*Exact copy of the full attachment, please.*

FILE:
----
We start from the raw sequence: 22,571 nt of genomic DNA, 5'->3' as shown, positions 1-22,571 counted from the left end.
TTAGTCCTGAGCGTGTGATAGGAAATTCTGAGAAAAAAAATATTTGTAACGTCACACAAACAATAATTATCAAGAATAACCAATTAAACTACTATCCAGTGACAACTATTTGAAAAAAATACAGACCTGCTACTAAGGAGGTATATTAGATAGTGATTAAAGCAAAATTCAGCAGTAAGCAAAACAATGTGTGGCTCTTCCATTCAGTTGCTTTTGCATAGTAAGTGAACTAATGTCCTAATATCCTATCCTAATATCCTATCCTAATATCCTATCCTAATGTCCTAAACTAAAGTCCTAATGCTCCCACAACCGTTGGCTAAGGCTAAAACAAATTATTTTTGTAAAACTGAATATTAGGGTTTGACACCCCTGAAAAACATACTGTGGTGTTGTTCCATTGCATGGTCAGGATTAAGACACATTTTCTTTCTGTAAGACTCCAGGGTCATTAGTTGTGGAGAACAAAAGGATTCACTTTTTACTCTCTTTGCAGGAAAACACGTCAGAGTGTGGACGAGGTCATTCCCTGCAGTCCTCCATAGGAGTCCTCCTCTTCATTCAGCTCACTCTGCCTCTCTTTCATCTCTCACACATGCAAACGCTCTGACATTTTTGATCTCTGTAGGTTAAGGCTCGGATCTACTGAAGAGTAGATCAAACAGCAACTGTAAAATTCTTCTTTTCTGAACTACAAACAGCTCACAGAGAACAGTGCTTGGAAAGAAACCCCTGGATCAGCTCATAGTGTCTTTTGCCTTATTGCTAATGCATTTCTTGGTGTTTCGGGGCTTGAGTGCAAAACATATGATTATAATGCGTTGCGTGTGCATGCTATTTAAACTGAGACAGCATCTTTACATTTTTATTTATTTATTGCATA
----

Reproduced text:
We start from the raw sequence: 22,571 nt of genomic DNA, 5'->3' as shown, positions 1-22,571 counted from the left end.
TTAGTCCTGAGCGTGTGATAGGAAATTCTGAGAAAAAAAATATTTGTAACGTCACACAAACAATAATTATCAAGAATAACCAATTAAACTACTATCCAGTGACAACTATTTGAAAAAAATACAGACCTGCTACTAAGGAGGTATATTAGATAGTGATTAAAGCAAAATTCAGCAGTAAGCAAAACAATGTGTGGCTCTTCCATTCAGTTGCTTTTGCATAGTAAGTGAACTAATGTCCTAATATCCTATCCTAATATCCTATCCTAATATCCTATCCTAATGTCCTAAACTAAAGTCCTAATGCTCCCACAACCGTTGGCTAAGGCTAAAACAAATTATTTTTGTAAAACTGAATATTAGGGTTTGACACCCCTGAAAAACATACTGTGGTGTTGTTCCATTGCATGGTCAGGATTAAGACACATTTTCTTTCTGTAAGACTCCAGGGTCATTAGTTGTGGAGAACAAAAGGATTCACTTTTTACTCTCTTTGCAGGAAAACACGTCAGAGTGTGGACGAGGTCATTCCCTGCAGTCCTCCATAGGAGTCCTCCTCTTCATTCAGCTCACTCTGCCTCTCTTTCATCTCTCACACATGCAAACGCTCTGACATTTTTGATCTCTGTAGGTTAAGGCTCGGATCTACTGAAGAGTAGATCAAACAGCAACTGTAAAATTCTTCTTTTCTGAACTACAAACAGCTCACAGAGAACAGTGCTTGGAAAGAAACCCCTGGATCAGCTCATAGTGTCTTTTGCCTTATTGCTAATGCATTTCTTGGTGTTTCGGGGCTTGAGTGCAAAACATATGATTATAATGCGTTGCGTGTGCATGCTATTTAAACTGAGACAGCATCTTTACATTTTTATTTATTTATTGCATA